For the general student of Swedenborg's life, the chief point of interest in his statement is the definition he gives of the two ways by which hidden things can be traced out - the a priori, or synthetic method, and the a posteriori, or analytical method. The former method, he says, was used by the ancients, the latter is used by the learned of the present day, "who seem to have agreed to let thought rest," confining themselves solely to experiments which appeal to the senses. He recognizes both methods as. necessary, but does not agree with those who think that the only thing one can do is to accumulate facts and experiments for several centuries before beginning to build an edifice upon them. He thanks Professor Celsius for real service done in the accurate computation which he made at Upsala, for any theory, to be established, must be tested through actual observations. The controversy continued into the next year and fills many manuscript pages in the Minutes.]
On January 29, 1741 - Swedenborg's fifty-third birthday, as it happened - the assessor presented the Academy of Sciences with a set of his Economy of the Animal Kingdom. His connection with the learned and cultural circles, however, was almost entirely broken off later when he embarked on his spiritual mission. His bond with the Academy of Sciences became a mere formality. This institution, nevertheless, received his precious manuscripts after his death and preserved them with utmost reverence.
He was now being kept very busy with official duties and affairs of state. Several times his absence from office is attributed to indisposition. On September 3, 1741, he is given leave of absence to spend a week in the country with Göran Wallerius, a welcome diversion. On October 9 he is absent on account of moving. His new quarters were in the so-called "Räntmästerehuset," No. 64 Slussen, a second-story apartment with southern exposure which he apparently took over from his relation by marriage, Carl Linnaeus. On the ground floor was a coffee house conveniently located for our philosopher who loved the stimulating beverage.
However, Swedenborg seems to have decided that all this changing about from place to place was not in the best interests of scholarship, for on March 26, 1743, he purchased a house and garden in South Stockholm, from the city treasurer, well-born Carl Segerlund, for 6,000 dalers in copper money. He had just sold his shares in Starbo and other Dalecarlian iron works to Count Frederick Gyllenborg for 36,000 dalers, and 6,000 was the exact sum he had received for them in cash. His inheritance from his stepmother, Sara Bergia, thus came into the same hands as had the inheritance from his mother, Sara Behm, for in 1729 he had sold his shares in Skinnskatteberg also to Gyllenborg. So Swedenborg was now free of all vested interests, excepting the newly acquired real estate. In the record of the surveying of the lot, preserved in the Stockholm city archives, it is described as a house and garden-plot (gård och trädgårds-tomt), situated on Hornsgatan, in the quarter called "The Mole."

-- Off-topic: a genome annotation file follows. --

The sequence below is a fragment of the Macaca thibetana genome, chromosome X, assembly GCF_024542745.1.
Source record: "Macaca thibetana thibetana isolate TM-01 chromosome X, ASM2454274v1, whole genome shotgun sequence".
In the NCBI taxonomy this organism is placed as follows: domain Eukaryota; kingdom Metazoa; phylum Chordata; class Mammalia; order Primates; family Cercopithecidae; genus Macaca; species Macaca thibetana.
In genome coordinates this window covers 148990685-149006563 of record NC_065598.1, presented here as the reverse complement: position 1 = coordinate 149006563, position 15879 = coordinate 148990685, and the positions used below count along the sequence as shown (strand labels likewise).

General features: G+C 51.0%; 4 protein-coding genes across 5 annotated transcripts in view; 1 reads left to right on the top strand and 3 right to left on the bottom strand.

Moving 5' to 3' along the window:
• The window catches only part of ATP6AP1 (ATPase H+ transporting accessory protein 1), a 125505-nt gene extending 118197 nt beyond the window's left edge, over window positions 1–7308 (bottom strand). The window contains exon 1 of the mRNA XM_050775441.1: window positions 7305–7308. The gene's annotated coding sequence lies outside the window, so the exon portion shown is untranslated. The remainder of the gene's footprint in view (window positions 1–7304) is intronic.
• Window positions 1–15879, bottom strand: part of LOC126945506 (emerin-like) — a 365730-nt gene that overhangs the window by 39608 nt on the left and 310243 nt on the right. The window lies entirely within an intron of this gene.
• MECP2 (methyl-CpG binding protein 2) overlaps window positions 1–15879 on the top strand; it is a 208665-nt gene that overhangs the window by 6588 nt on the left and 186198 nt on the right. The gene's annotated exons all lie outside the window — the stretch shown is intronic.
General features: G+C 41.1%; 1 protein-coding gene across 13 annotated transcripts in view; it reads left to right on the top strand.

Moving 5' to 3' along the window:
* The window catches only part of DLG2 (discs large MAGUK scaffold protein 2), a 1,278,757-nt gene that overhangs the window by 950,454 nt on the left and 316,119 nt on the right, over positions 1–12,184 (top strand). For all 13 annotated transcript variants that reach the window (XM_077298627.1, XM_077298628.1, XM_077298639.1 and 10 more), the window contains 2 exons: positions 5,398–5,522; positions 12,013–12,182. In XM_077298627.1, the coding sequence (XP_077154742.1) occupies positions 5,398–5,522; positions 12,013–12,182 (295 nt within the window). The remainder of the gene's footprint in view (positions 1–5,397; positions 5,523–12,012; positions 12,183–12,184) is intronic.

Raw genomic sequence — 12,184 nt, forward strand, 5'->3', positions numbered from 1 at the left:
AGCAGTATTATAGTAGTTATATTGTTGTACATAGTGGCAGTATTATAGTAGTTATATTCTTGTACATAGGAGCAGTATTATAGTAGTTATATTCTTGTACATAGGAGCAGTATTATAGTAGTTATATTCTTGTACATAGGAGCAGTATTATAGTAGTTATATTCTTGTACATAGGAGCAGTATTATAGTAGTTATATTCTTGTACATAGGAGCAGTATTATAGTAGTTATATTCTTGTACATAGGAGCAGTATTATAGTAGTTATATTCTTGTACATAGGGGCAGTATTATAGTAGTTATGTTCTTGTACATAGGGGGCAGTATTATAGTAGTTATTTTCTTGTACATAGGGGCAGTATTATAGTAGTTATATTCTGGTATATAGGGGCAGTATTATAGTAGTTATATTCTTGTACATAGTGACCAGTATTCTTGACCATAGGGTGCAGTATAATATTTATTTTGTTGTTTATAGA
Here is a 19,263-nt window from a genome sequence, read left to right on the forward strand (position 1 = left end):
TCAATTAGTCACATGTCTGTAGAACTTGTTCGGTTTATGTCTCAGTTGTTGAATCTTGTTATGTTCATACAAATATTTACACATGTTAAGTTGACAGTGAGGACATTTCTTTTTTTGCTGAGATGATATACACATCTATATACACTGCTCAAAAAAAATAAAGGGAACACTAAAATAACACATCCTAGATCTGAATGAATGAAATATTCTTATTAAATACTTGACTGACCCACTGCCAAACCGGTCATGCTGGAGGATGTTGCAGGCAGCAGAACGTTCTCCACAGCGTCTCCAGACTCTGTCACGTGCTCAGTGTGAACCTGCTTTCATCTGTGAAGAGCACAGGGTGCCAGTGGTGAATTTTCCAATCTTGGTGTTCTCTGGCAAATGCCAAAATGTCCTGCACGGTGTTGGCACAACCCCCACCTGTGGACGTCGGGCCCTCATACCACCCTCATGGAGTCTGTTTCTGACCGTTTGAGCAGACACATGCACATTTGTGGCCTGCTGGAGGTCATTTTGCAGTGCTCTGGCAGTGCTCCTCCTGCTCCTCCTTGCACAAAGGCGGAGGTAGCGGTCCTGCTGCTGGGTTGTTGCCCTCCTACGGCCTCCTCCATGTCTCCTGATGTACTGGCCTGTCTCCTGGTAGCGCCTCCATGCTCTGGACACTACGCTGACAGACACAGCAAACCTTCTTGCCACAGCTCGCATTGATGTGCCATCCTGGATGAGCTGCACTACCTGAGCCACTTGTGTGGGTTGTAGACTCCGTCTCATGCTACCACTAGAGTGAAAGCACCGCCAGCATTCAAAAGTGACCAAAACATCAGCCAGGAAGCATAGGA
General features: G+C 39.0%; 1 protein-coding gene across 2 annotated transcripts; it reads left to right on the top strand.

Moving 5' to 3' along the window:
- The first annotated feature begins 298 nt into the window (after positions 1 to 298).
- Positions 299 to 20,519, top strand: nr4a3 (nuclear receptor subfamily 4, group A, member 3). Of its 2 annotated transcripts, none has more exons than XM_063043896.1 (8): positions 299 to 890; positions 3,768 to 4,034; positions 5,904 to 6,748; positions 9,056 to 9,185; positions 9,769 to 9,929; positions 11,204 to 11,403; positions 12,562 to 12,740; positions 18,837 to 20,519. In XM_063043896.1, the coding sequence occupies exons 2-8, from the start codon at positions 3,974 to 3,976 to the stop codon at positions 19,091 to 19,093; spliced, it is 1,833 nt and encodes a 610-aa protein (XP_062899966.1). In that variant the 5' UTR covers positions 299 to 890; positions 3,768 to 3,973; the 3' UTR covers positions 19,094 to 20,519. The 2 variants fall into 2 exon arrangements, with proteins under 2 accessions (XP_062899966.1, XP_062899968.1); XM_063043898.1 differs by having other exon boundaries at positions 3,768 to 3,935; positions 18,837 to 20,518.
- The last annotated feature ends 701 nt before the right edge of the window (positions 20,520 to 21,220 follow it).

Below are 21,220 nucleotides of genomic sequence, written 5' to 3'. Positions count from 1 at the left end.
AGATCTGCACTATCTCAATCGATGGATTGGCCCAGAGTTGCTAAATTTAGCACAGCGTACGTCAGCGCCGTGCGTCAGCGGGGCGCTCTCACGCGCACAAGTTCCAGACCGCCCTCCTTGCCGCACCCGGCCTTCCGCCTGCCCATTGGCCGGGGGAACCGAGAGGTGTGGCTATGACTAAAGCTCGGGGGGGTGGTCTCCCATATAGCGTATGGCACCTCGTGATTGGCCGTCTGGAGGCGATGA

But it was not until three years later that he improved the property and moved into it, for the following summer Swedenborg again left his native land for two more years of residence on foreign soil. This time, too, his salary, now amounting to 1200 dalers in silver, was divided among the other members of the Board.
Queen Ulrika Eleonora had died and, King Frederick being invalided, Sweden was temporarily without a ruler. The unfortunate war with Russia - which Swedenborg had so vigorously warned his countrymen against - had been fought on Finnish soil and ended in defeat for Sweden. Her large army of invasion had early in the war been driven back by a much smaller force of Russians, the disaster being due not only to bad leadership and poor equipment, but largely to the weakness of the Swedish cause and the consequent bad morale among the soldiers. The party of the "Hats," whose belligerent fervor had brought on the fatal blunder, was now out of favor. Exactly as Swedenborg had predicted, part of Finland was lost and Empress Elizabeth of Russia was free to dictate the successor to the Swedish throne.
The late queen having left no heirs, Empress Elizabeth's choice fell on Adolph Friederich, of the house of Holstein-Gottorp, whom she looked to, to prevent future wars. This prince was acceptable to most of the Swedes as he had a little of the royal blood in his veins. He was plain and good-natured, a lover of the arts and sciences. He favored the "Cap" party, while his much more powerful but less amiable German wife, Lovisa Ulrika, favored the "Hats" and promoted their gifted champion, C. G. Tessin and his friends, to high favor at her gay court.